COVID-19 danger continues to drive joblessness in US

Cover Image
Photo credit FILE - In this Sept. 2, 2020, file photo, a help wanted sign hangs on the door of a Target store in Uniontown, Pa. Hundreds of thousands of Americans likely applied for unemployment benefits last week, a high level of job insecurity that reflects economic damage from the coronavirus outbreak. Economists expect that 850,000 people sought jobless aid, down from 884,000 the week before, according to a survey by the data firm FactSet. (AP Photo/Gene J. Puskar, File)
By The Associated Press

WASHINGTON (AP) — The number of Americans applying for unemployment benefits fell last week to 860,000, a historically high figure that reflects economic damage from the coronavirus outbreak. Before the pandemic hit the economy, the number signing up for jobless aid had never exceeded 700,000 in a week, even in the depths of the 2007-2009 Great Recession. The Labor Department also said Thursday that 12.6 million are collecting traditional unemployment benefits, up from 1.7 million a year ago.

THIS IS A BREAKING NEWS UPDATE. AP’s earlier story follows below.

WASHINGTON (AP) — The number of Americans who sought unemployment benefits last week likely numbered in the hundreds of thousands with COVID-19 seeding broad economic damage nine months after the first case was confirmed in the U.S.

Economists believe that around 850,000 people sought jobless aid, down from 884,000 the week before, according to a survey by the data firm FactSet.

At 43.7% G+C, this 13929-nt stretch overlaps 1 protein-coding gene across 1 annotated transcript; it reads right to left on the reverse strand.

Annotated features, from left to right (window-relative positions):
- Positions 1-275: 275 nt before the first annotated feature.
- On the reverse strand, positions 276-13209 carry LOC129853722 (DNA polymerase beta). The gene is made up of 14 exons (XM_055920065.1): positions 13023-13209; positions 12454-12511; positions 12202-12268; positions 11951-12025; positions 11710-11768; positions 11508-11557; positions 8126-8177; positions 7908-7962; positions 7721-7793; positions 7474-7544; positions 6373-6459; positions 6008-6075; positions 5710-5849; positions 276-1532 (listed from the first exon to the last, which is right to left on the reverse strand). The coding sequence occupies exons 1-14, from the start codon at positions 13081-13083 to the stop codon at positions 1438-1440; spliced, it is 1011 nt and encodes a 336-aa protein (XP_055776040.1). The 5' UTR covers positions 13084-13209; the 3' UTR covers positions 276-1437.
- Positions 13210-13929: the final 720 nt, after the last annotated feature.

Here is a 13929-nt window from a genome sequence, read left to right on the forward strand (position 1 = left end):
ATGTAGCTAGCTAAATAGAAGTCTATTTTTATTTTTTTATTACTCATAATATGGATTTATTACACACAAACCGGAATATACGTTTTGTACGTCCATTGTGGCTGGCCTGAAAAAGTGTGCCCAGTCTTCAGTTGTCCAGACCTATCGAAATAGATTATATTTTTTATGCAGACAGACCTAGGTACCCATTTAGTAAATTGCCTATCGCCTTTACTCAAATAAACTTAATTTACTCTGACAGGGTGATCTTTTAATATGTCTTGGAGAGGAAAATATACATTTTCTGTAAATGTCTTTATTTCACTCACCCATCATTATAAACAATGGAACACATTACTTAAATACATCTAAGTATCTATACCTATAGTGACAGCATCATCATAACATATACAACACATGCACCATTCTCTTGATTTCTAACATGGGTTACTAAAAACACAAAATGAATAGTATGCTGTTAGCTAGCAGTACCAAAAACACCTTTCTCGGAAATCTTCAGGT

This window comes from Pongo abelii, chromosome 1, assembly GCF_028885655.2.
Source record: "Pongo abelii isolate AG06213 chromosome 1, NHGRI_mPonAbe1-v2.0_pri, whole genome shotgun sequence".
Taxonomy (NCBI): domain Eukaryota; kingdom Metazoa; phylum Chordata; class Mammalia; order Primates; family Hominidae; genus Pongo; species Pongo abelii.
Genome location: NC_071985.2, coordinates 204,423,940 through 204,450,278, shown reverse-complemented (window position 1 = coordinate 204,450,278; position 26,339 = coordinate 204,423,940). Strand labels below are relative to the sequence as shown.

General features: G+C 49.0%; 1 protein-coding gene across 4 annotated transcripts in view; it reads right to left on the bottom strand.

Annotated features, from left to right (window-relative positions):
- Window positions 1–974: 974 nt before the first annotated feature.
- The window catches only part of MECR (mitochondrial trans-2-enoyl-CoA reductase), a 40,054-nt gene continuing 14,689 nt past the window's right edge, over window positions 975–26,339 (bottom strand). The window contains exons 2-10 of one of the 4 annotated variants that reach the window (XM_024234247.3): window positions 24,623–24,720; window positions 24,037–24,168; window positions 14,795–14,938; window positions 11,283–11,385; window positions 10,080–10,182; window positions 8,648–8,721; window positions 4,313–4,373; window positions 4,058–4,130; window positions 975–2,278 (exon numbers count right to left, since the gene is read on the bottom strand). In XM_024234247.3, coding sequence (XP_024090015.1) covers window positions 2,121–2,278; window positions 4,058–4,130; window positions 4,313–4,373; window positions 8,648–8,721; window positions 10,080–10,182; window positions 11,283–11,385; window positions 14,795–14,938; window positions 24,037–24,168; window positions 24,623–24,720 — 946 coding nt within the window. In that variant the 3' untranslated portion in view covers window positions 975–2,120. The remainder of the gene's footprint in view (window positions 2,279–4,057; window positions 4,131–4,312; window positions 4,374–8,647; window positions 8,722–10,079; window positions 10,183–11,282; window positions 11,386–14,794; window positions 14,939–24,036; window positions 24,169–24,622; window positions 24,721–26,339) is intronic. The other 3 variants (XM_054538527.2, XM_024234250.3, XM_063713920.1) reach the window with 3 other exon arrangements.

The pandemic has delivered an unprecedented shock to the economy. Until the pandemic upended the operations of American companies, from factories to family diners, weekly jobless aid applications had never exceeded 700,000 in the U.S.

The overall economy, as measured by the gross domestic product, collapsed at an annual rate of 31.7% from April through June, by far the worst three months on record, as millions of jobs disappeared.

The economy and job market have recovered somewhat from the initial shock. Employers added 10.6 million jobs from May through August, but that's still less than half the jobs lost in March and April.

The recovery remains fragile, imperiled by continuing COVID-19 infections as schools begin to reopen, and the failure to deliver another economic rescue package in Washington.

An extra $600 in weekly unemployment benefits ran out July 31, squeezing households that had depended on the beefed-up payments. President Donald Trump issued an executive order Aug. 8 providing a scaled-back version of that expanded aid. Most states signed up for federal grants that let them increase weekly benefits by $300 or $400.

That program is expiring.

The U.S. Labor Department releases its report at 8:30 a.m. Eastern.